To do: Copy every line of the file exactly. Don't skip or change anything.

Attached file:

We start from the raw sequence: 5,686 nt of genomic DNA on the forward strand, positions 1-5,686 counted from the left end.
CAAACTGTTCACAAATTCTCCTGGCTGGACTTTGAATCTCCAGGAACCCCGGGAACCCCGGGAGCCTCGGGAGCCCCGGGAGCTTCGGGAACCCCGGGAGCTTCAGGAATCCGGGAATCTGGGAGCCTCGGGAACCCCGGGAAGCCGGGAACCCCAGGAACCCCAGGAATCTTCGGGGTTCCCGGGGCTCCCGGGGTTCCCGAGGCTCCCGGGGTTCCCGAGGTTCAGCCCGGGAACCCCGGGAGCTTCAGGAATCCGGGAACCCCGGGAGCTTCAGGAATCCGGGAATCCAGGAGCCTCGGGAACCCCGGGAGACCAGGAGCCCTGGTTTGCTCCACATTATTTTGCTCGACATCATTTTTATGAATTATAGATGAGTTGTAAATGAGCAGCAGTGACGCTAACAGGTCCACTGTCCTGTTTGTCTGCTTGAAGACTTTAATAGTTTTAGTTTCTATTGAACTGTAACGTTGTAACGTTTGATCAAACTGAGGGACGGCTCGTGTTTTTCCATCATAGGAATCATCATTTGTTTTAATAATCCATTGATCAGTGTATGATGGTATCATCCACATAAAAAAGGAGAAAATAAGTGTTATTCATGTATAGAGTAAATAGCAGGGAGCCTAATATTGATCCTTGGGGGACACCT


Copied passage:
We start from the raw sequence: 5,686 nt of genomic DNA on the forward strand, positions 1-5,686 counted from the left end.
CAAACTGTTCACAAATTCTCCTGGCTGGACTTTGAATCTCCAGGAACCCCGGGAACCCCGGGAGCCTCGGGAGCCCCGGGAGCTTCGGGAACCCCGGGAGCTTCAGGAATCCGGGAATCTGGGAGCCTCGGGAACCCCGGGAAGCCGGGAACCCCAGGAACCCCAGGAATCTTCGGGGTTCCCGGGGCTCCCGGGGTTCCCGAGGCTCCCGGGGTTCCCGAGGTTCAGCCCGGGAACCCCGGGAGCTTCAGGAATCCGGGAACCCCGGGAGCTTCAGGAATCCGGGAATCCAGGAGCCTCGGGAACCCCGGGAGACCAGGAGCCCTGGTTTGCTCCACATTATTTTGCTCGACATCATTTTTATGAATTATAGATGAGTTGTAAATGAGCAGCAGTGACGCTAACAGGTCCACTGTCCTGTTTGTCTGCTTGAAGACTTTAATAGTTTTAGTTTCTATTGAACTGTAACGTTGTAACGTTTGATCAAACTGAGGGACGGCTCGTGTTTTTCCATCATAGGAATCATCATTTGTTTTAATAATCCATTGATCAGTGTATGATGGTATCATCCACATAAAAAAGGAGAAAATAAGTGTTATTCATGTATAGAGTAAATAGCAGGGAGCCTAATATTGATCCTTGGGGGACACCT